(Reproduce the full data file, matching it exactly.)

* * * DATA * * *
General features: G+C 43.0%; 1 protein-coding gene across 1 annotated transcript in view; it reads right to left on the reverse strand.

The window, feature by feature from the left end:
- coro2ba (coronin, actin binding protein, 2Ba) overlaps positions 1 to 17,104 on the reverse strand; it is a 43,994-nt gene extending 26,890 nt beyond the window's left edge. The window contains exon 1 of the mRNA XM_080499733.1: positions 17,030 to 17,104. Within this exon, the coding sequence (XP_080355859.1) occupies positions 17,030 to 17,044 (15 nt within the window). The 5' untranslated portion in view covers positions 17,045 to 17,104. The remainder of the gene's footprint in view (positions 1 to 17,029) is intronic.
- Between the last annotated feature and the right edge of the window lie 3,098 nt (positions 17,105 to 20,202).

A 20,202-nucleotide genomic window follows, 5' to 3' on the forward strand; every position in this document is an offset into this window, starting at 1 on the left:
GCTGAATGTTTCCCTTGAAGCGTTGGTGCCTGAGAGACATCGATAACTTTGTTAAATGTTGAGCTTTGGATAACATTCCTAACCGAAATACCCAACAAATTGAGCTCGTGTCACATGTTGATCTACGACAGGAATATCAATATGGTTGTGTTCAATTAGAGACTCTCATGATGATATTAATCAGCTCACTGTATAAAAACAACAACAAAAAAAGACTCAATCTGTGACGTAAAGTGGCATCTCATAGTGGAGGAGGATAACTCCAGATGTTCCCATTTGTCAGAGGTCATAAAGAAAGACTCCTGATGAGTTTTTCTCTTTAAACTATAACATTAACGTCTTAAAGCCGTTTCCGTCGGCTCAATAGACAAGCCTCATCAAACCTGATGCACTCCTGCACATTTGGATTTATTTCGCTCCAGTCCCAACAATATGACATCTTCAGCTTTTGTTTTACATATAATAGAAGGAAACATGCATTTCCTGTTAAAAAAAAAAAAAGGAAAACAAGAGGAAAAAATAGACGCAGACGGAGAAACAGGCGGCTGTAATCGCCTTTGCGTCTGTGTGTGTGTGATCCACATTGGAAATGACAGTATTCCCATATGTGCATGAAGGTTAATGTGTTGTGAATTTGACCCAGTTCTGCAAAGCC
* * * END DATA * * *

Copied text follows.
General features: G+C 43.0%; 1 protein-coding gene across 1 annotated transcript in view; it reads right to left on the reverse strand.

The window, feature by feature from the left end:
- coro2ba (coronin, actin binding protein, 2Ba) overlaps positions 1 to 17,104 on the reverse strand; it is a 43,994-nt gene extending 26,890 nt beyond the window's left edge. The window contains exon 1 of the mRNA XM_080499733.1: positions 17,030 to 17,104. Within this exon, the coding sequence (XP_080355859.1) occupies positions 17,030 to 17,044 (15 nt within the window). The 5' untranslated portion in view covers positions 17,045 to 17,104. The remainder of the gene's footprint in view (positions 1 to 17,029) is intronic.
- Between the last annotated feature and the right edge of the window lie 3,098 nt (positions 17,105 to 20,202).

A 20,202-nucleotide genomic window follows, 5' to 3' on the forward strand; every position in this document is an offset into this window, starting at 1 on the left:
GCTGAATGTTTCCCTTGAAGCGTTGGTGCCTGAGAGACATCGATAACTTTGTTAAATGTTGAGCTTTGGATAACATTCCTAACCGAAATACCCAACAAATTGAGCTCGTGTCACATGTTGATCTACGACAGGAATATCAATATGGTTGTGTTCAATTAGAGACTCTCATGATGATATTAATCAGCTCACTGTATAAAAACAACAACAAAAAAAGACTCAATCTGTGACGTAAAGTGGCATCTCATAGTGGAGGAGGATAACTCCAGATGTTCCCATTTGTCAGAGGTCATAAAGAAAGACTCCTGATGAGTTTTTCTCTTTAAACTATAACATTAACGTCTTAAAGCCGTTTCCGTCGGCTCAATAGACAAGCCTCATCAAACCTGATGCACTCCTGCACATTTGGATTTATTTCGCTCCAGTCCCAACAATATGACATCTTCAGCTTTTGTTTTACATATAATAGAAGGAAACATGCATTTCCTGTTAAAAAAAAAAAAAGGAAAACAAGAGGAAAAAATAGACGCAGACGGAGAAACAGGCGGCTGTAATCGCCTTTGCGTCTGTGTGTGTGTGATCCACATTGGAAATGACAGTATTCCCATATGTGCATGAAGGTTAATGTGTTGTGAATTTGACCCAGTTCTGCAAAGCC